Great coaches and even better goaltenders highlight a classic Ontario/Quebec border clash. This will be an extremely low-scoring, competitive, grinding series – a style more suited for Ottawa. I think the Senators will upset Montreal in seven games.

3. Washington Capitals (27-18-3) vs. 6. New York Rangers (26-18-4)

After a horrendous start under new coach Adam Oates, Washington turned things around just in time to get back into the playoffs, but more importantly become a threat to come out of the East. Much of this has to the reemergence of the all-world Alex Ovechkin/Nicklas Backstrom combo and the return to health of defenseman Mike Green. It doesn’t hurt that goaltender Braden Holtby is starting to look like he did in last year’s playoffs. The question for the Capitals is are the additions, forwards Martin Erat, Mike Ribero and company provide Washington’s top line enough support to make a deep run.

Take out Rick Nash, the five-time all-star right wing acquired in the off-season, and the Rangers wouldn’t be in the playoffs. While they floundered for much of the season, Nash was amazing, while star center Brad Richards and goaltender Henrik Lundqvist took time to shake off their lockout rust. New York never quite got back to its gritty style of previous years (likely due to some key personnel losses), but it’s gotten better lately. Losing defenseman Marc Staal to a potentially career threatening eye injury still looms large. Lundqvist will decide how far this team goes.

You can look at this series a couple ways. Washington and New York are old Patrick Division rivals and playoff foes from a year ago. They’re also a pair of teams that underachieved most of the season. Washington found a way to come out of its funk and get hot playing weak Southeast Division opponents to close the year; New York underachieved and played stuck in neutral all spring. Unless Lundqvist takes over the series, I don’t see the Rangers as anything more than a playoff one-and-done. I’ll take the Caps in six games.

4. Boston Bruins (28-14-6) vs. 5. Toronto (26-17-5)

The Big Bad Bruins looked anything but in the season’s final month, limping into the playoffs and letting go of their stranglehold on the Northeast Division. However, on paper Boston remains a team with enough depth to challenge the East’s best. The Bruins can roll three solid lines with David Krejci, Patrice Bergeron, Tyler Seguin and Brad Marchand all dangerous offensive threats. The addition of Jaromir Jagr added to the Bruins’ skill level, but unless Milan Lucic comes out of his season-long funk, or Nathan Horton rediscovers his playoff heroics from two years ago, Boston may endure a second straight short spring. The Bruins’ “X factor” could be sensational goaltender Tuukka Rask. For all his talent, Rask has yet to show that he can steal games in the playoffs like former No. 1 Tim Thomas.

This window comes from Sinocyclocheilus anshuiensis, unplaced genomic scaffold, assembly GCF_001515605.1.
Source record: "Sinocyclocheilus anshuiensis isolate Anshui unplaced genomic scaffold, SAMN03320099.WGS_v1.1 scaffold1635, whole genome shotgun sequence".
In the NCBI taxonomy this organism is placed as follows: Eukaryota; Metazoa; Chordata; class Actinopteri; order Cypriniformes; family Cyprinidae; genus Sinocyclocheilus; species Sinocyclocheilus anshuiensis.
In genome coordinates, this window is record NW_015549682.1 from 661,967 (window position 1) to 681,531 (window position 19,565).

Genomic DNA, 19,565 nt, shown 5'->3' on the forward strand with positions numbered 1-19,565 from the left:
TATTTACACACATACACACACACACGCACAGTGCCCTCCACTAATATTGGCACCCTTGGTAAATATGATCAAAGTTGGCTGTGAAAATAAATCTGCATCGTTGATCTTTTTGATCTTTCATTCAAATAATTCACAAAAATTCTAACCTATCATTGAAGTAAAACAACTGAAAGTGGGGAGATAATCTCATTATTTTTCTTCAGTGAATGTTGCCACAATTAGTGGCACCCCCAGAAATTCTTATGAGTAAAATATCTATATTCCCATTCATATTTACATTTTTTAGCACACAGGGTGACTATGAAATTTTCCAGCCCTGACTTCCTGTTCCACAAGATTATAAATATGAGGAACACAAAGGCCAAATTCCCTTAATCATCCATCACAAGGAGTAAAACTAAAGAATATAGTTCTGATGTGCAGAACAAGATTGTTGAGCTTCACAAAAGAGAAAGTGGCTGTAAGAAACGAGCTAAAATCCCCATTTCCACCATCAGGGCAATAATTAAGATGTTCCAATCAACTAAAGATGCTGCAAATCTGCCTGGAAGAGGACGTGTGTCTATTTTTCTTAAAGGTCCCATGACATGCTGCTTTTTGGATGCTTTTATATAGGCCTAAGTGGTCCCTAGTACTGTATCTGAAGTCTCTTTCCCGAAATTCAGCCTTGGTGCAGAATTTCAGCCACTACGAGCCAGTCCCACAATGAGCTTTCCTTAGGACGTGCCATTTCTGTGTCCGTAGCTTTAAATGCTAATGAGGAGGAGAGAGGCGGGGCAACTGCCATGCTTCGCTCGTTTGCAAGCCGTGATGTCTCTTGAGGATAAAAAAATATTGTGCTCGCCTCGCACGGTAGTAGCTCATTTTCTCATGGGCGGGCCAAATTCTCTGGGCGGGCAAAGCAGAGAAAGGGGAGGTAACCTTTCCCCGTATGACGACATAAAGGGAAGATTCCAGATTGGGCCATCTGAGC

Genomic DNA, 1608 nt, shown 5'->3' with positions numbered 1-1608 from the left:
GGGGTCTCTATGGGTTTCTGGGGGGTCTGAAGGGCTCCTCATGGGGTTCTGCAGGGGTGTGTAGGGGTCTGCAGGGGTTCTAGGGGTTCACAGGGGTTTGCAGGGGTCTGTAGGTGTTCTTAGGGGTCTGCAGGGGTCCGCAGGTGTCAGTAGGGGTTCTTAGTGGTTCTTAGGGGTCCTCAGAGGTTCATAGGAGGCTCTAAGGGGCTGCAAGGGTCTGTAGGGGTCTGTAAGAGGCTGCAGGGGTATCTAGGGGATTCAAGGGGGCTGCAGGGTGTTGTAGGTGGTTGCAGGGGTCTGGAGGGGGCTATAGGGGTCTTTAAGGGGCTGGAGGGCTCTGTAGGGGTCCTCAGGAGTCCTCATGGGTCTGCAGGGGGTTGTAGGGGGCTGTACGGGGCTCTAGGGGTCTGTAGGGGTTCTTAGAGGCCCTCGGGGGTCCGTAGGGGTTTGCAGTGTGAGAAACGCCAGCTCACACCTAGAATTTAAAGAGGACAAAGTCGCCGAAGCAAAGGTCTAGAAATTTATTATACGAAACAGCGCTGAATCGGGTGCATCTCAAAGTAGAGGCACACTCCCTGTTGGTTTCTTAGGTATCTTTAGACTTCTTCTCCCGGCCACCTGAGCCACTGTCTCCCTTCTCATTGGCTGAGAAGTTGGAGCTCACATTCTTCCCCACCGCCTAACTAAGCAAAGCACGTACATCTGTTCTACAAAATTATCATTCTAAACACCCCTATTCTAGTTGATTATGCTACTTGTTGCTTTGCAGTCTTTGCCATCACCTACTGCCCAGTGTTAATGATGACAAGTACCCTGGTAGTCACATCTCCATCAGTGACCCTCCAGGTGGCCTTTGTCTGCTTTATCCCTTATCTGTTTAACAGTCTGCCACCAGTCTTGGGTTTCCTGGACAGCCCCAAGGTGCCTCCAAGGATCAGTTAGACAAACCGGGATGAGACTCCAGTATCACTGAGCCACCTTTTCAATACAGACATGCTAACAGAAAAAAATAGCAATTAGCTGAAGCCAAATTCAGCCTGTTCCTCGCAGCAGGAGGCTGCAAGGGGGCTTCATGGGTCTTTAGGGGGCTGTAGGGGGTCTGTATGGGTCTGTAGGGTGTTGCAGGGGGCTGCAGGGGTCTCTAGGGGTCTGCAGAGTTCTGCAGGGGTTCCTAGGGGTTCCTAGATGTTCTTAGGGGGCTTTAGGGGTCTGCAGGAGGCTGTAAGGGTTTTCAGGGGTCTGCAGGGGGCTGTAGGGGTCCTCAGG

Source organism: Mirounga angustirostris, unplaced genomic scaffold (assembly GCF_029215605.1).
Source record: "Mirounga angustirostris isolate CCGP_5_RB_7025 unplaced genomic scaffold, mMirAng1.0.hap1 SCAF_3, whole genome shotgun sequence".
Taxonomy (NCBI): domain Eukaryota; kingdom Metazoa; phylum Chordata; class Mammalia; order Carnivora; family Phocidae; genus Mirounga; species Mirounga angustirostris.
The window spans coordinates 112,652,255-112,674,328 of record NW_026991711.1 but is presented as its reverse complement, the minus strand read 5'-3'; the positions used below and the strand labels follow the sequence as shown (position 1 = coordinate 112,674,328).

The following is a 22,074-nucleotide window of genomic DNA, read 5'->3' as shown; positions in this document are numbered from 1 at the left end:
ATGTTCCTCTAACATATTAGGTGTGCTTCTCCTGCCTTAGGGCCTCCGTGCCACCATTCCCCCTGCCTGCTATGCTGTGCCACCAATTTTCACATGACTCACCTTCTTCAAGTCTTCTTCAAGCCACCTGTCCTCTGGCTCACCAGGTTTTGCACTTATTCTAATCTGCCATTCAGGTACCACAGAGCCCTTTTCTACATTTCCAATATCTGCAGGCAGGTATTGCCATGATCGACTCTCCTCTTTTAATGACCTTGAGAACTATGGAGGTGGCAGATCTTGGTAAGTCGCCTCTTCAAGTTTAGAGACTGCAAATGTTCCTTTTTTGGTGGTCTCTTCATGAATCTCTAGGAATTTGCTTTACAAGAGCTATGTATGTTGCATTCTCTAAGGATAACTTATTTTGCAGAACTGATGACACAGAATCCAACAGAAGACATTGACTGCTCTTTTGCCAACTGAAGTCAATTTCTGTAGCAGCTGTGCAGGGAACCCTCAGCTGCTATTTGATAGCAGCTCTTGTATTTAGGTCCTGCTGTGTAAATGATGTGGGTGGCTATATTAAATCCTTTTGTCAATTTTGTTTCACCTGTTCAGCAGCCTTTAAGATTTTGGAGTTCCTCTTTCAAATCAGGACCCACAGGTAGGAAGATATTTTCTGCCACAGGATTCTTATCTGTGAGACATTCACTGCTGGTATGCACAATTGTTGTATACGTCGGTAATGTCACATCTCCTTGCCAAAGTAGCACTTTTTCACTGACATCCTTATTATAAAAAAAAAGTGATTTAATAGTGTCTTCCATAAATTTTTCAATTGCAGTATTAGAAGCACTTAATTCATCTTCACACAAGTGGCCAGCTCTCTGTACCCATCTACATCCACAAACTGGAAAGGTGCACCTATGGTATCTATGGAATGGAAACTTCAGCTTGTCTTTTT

The center of the hockey universe is still that in April – finally – as Toronto is postseason-bound for the first time since the 2004-05 lockout. This is a team that could potentially be dangerous thanks to its strong blue line, multiple scoring threats, and its nasty edge. Joffrey Lupul, Phil Kessel and Nazem Kadri are all fast and explosive scorers. The emergence of James van Riemsdyk, a steal from Philadelphia, really pushed the Leafs over its 8-year hump. A comeback year for defenseman Dion Phaneuf didn’t hurt, either. Toronto’s limiting factor will be its youth and inexperience in goal, but James Reimer showed signs of brilliance this season.

The only team more capable of finally waking up Boston in the first round is archrival Montreal. The Leafs should force the Bruins to play their favorite, physical brand of hockey in order to outmuscle Toronto. However, if Boston doesn’t respond, an upset could occur here. I’ll give the Bruins the benefit of the doubt in six games.